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Note: This answers the question before the question was changed from "left alone ... with" to just "left ... with". Definitions: trip across means going from the original side to the destination side woman left alone with a man means those individuals are the only two people in that place. Send all the women across first. This requires $n-1$ trips, ...

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Here’s my quadruple-checked, optimality-guaranteed solution with (Glorfindel’s initial answer had the same crossing count earlier, but UselessInfoMine discovered an error in that method. The updated version of that method works, but uses 4 crossings more than the optimal method.) You can get any 2 consecutive thieves over like this Repeat four times, ...

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It can be done with a maximum of $n=5$ couples in $m=11$ trips, for a product of $55$. First, let's show that more than $5$ couples cannot cross. If both banks have a man, then every woman must be with her husband so that he won't be jealous. So, if a crossing step starts and ends with men on both banks, it must keep couples together, so it must move ...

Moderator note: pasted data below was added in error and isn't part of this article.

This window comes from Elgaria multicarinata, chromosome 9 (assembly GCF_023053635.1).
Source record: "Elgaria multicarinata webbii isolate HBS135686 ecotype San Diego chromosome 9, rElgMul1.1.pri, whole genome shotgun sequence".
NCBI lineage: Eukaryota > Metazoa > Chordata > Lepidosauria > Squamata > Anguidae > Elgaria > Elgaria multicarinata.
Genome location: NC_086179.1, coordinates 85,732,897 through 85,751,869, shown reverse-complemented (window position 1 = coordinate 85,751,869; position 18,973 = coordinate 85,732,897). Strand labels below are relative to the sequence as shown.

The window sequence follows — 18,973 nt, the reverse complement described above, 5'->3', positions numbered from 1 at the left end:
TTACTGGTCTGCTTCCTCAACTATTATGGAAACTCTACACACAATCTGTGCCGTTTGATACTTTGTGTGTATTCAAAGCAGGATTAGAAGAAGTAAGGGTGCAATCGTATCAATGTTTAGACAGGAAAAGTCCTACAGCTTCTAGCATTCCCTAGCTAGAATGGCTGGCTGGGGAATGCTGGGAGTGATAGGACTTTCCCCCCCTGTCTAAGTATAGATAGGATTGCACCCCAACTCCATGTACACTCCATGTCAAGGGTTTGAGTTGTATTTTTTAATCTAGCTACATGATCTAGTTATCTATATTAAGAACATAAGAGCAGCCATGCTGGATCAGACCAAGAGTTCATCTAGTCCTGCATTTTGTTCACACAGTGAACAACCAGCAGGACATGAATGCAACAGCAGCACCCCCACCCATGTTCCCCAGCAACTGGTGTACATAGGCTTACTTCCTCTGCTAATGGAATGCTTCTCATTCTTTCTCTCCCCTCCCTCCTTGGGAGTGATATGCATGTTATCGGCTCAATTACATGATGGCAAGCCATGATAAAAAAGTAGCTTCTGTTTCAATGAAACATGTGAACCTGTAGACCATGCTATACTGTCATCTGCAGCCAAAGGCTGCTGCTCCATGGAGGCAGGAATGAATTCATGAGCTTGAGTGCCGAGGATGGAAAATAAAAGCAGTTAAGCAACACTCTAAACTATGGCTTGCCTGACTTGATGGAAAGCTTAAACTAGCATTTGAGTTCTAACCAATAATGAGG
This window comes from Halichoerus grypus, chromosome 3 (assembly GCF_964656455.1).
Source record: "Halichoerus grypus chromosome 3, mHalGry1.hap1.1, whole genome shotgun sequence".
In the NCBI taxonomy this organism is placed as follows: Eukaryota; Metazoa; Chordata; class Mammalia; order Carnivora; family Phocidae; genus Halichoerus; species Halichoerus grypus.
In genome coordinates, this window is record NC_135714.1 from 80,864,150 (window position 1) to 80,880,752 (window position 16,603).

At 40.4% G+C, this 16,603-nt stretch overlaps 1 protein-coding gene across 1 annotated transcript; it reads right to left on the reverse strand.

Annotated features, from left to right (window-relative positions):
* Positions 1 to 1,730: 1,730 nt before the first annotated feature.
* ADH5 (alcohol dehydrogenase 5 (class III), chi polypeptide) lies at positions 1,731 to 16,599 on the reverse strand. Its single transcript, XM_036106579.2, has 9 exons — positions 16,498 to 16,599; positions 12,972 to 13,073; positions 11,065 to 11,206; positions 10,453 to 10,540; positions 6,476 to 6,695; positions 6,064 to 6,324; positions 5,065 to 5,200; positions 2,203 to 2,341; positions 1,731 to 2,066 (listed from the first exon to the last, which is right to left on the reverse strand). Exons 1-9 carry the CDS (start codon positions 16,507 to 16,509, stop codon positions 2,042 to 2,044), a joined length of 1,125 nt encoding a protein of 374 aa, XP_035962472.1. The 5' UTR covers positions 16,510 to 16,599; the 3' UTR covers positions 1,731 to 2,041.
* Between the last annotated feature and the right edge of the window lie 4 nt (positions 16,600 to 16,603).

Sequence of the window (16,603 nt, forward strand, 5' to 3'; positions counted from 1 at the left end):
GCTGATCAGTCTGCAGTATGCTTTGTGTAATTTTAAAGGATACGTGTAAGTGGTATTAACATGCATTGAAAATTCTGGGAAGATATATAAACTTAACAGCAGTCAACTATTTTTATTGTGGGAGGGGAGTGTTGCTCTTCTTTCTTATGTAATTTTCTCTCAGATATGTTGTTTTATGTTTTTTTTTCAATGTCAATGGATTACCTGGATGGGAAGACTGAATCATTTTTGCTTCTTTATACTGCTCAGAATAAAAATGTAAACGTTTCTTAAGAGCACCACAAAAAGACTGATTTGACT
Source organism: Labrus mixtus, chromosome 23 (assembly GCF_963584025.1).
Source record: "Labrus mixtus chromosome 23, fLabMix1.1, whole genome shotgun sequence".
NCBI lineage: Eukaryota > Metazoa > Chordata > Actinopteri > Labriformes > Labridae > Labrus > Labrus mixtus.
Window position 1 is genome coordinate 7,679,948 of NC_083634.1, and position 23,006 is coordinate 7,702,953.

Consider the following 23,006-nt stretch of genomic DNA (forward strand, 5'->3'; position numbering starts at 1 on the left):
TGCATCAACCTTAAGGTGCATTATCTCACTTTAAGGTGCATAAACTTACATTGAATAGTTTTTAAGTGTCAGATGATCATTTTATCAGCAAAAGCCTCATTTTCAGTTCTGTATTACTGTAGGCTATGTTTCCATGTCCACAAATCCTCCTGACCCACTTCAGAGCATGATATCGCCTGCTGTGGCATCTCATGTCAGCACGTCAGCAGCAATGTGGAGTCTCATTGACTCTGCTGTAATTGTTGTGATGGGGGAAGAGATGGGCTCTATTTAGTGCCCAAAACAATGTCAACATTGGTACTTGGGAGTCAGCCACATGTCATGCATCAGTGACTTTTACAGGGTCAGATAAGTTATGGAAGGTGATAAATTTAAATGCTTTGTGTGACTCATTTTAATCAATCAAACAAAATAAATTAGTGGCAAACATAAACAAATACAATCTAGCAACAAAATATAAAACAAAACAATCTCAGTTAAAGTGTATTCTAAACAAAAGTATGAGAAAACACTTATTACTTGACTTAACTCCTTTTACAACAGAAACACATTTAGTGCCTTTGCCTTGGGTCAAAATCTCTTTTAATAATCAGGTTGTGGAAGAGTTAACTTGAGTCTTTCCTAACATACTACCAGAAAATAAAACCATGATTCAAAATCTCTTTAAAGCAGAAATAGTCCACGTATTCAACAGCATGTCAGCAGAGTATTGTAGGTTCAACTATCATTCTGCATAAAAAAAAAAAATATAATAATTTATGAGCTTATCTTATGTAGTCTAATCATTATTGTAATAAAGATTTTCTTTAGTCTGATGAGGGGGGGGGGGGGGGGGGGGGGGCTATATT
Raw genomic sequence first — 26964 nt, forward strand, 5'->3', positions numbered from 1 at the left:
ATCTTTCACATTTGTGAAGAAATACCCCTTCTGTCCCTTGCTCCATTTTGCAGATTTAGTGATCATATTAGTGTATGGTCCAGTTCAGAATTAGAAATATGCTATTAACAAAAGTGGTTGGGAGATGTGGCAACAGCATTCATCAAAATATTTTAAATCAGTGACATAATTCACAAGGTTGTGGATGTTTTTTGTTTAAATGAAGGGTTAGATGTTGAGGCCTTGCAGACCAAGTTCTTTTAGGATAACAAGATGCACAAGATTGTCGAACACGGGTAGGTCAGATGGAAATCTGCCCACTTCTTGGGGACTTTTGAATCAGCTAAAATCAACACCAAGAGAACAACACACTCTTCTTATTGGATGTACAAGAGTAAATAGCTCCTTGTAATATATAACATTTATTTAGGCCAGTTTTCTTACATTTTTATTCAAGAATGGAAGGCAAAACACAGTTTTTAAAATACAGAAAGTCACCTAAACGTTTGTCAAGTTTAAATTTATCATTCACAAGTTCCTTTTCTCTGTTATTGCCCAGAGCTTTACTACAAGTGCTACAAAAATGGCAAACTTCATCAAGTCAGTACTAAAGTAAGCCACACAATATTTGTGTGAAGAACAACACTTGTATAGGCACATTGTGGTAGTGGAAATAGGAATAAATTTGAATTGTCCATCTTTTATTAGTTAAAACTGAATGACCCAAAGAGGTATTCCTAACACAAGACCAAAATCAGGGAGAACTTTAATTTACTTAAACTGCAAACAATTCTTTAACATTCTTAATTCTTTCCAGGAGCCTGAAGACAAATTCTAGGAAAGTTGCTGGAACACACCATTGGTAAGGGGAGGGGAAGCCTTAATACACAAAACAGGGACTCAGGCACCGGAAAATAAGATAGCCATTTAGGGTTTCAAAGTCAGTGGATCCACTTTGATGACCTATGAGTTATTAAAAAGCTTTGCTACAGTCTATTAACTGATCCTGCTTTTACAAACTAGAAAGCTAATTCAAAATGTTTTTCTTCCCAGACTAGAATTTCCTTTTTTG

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Here is a solution with Explanation:

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The minimum is This is achieved by:

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You can do it like this: On each line other than the last, parentheses indicate what is to be moved to the other side.

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Amazing puzzle! Found a solution after a couple of hours of hunting (I hope that all the words I used are allowed in this puzzle)